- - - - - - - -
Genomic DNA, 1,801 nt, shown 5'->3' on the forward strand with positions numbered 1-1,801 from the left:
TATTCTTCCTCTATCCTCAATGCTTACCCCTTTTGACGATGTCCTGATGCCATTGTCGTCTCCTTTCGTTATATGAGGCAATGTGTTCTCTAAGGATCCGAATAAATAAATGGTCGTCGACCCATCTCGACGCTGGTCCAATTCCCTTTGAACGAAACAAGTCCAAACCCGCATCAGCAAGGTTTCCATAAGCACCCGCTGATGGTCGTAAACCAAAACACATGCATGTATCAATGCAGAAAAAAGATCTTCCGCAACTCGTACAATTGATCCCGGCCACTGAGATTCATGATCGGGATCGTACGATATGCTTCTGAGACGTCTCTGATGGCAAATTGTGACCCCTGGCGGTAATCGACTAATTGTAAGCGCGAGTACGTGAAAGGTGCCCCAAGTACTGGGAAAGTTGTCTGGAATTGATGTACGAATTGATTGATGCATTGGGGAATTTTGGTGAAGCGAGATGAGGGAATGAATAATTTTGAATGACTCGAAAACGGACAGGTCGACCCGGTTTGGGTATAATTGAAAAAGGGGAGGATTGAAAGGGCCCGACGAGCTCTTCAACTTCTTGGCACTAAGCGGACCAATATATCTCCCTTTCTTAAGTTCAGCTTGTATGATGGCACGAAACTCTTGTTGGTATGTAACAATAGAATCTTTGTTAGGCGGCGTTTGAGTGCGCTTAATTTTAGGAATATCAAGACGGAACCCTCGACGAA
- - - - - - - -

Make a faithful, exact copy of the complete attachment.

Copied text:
Genomic DNA, 1,801 nt, shown 5'->3' on the forward strand with positions numbered 1-1,801 from the left:
TATTCTTCCTCTATCCTCAATGCTTACCCCTTTTGACGATGTCCTGATGCCATTGTCGTCTCCTTTCGTTATATGAGGCAATGTGTTCTCTAAGGATCCGAATAAATAAATGGTCGTCGACCCATCTCGACGCTGGTCCAATTCCCTTTGAACGAAACAAGTCCAAACCCGCATCAGCAAGGTTTCCATAAGCACCCGCTGATGGTCGTAAACCAAAACACATGCATGTATCAATGCAGAAAAAAGATCTTCCGCAACTCGTACAATTGATCCCGGCCACTGAGATTCATGATCGGGATCGTACGATATGCTTCTGAGACGTCTCTGATGGCAAATTGTGACCCCTGGCGGTAATCGACTAATTGTAAGCGCGAGTACGTGAAAGGTGCCCCAAGTACTGGGAAAGTTGTCTGGAATTGATGTACGAATTGATTGATGCATTGGGGAATTTTGGTGAAGCGAGATGAGGGAATGAATAATTTTGAATGACTCGAAAACGGACAGGTCGACCCGGTTTGGGTATAATTGAAAAAGGGGAGGATTGAAAGGGCCCGACGAGCTCTTCAACTTCTTGGCACTAAGCGGACCAATATATCTCCCTTTCTTAAGTTCAGCTTGTATGATGGCACGAAACTCTTGTTGGTATGTAACAATAGAATCTTTGTTAGGCGGCGTTTGAGTGCGCTTAATTTTAGGAATATCAAGACGGAACCCTCGACGAA